**Cue music (short theme)

Rose Kerr – Along the way, as you moved into presenting and then gaming, did you feel like you knew where you were headed or did it just kind of happen?

Rae Johnston – I had no idea where I was headed. Absolutely no idea. And I think I was just saying yes to absolutely every opportunity that came my way that I liked the sound of really. And then figuring out how to do it after the fact, I’ve just been kind of fudging my way through this whole time. And I think with that comes a bit of a I wouldn’t say imposter syndrome because I don’t really have impostor syndrome anymore, which is wonderful. I think there just comes a bit of a ‘Hang on a minute. Have I earned my place here? Do I know what I’m doing?’ And then you kind of look back and go, ‘No, you’re fine. You’re doing this. It’s all good. You got here on your own merit. It’s totally fine.’ But no, I, my job didn’t exist. Literally, the job that I’m doing right now didn’t exist until I started doing it. There’s never been a technology editor at NITV before. And even prior to this, I was over at Junkee, the youth media website and I was there to establish a gaming and tech vertical for them. So then I was their editor that that role didn’t exist before I started doing it. So it’s not like I’ve been able to look at roles and go ‘I want your job in 10 years time’. Because those jobs just were not there and I’ve just been kind of on this amazing wild ride of saying yes, and seeing what happens.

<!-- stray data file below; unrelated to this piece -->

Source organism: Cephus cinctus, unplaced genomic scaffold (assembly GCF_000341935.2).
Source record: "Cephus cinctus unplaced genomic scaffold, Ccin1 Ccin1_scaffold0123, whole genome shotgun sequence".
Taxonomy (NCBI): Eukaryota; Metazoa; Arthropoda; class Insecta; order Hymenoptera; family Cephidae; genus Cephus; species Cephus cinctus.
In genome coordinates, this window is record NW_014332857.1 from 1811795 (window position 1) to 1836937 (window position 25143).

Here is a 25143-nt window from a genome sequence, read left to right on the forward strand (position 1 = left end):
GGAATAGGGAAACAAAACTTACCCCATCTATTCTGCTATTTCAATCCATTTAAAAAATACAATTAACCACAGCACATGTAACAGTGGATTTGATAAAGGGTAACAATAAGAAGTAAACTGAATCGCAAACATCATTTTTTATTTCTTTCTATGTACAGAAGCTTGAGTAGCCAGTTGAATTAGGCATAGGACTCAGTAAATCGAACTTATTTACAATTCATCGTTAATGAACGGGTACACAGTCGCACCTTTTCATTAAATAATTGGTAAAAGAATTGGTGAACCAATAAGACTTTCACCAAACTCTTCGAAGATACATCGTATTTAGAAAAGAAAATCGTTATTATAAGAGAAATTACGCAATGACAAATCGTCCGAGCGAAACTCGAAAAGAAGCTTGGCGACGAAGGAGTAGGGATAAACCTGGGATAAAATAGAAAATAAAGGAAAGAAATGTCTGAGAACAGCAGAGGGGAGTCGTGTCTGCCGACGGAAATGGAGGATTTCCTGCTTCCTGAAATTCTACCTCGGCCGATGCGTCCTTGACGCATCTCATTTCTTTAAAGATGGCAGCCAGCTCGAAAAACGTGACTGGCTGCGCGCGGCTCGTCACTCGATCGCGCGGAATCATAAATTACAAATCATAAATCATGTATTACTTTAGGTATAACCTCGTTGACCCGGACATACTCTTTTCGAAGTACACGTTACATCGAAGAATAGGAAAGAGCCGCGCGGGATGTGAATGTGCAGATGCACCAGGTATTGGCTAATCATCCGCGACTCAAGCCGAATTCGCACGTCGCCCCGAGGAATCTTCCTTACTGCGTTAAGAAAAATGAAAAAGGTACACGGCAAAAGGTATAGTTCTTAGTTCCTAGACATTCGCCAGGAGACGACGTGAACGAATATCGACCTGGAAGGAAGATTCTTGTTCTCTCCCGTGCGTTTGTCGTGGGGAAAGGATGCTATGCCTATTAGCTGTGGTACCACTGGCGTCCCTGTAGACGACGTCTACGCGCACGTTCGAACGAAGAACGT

Rose Kerr – How exciting!

Rae Johnston – Oh, it’s so cool. And just being able to utilize all the skills that I’ve picked up along the way. And to be able to then help other people with that as well to be able to help people that want to do what I’m doing now, which is one of my biggest focuses at the moment.

Rose Kerr – How did you get a job that doesn’t exist? Did you have to pitch? Or did someone come up to you and said, “Hey, Rae, we reckon you’d be good for this, but it doesn’t exist. Can you help us make it?”

Rae Johnston – I actually do get a lot of the latter.

Rose Kerr – Oh cool!

Rae Johnston – Yeah, I get people meeting me in certain situations, certain scenarios, usually events that I’m hosting or things that I’m speaking at, and they’ll say, “Hey, I think that we could actually use your expertise within our organization. We don’t know how to do this thing that you’re doing. Can you come and do it for us?” And I’m like, “Yeah, alright.”

Rose Kerr – Why not?

Rae Johnston – Why not? It’s a new adventure. I’m gonna learn more things along the way. Yeah, the more I know about how different places work, the better I’m going to be at my job for wherever I am. So I’m not really a big believer in just like staying in one place in the one job for a really long time. I just want to expand my knowledge constantly. And that includes the actual role that I have as well.

Rose Kerr – There’s so much to learn and then you just get to keep learning.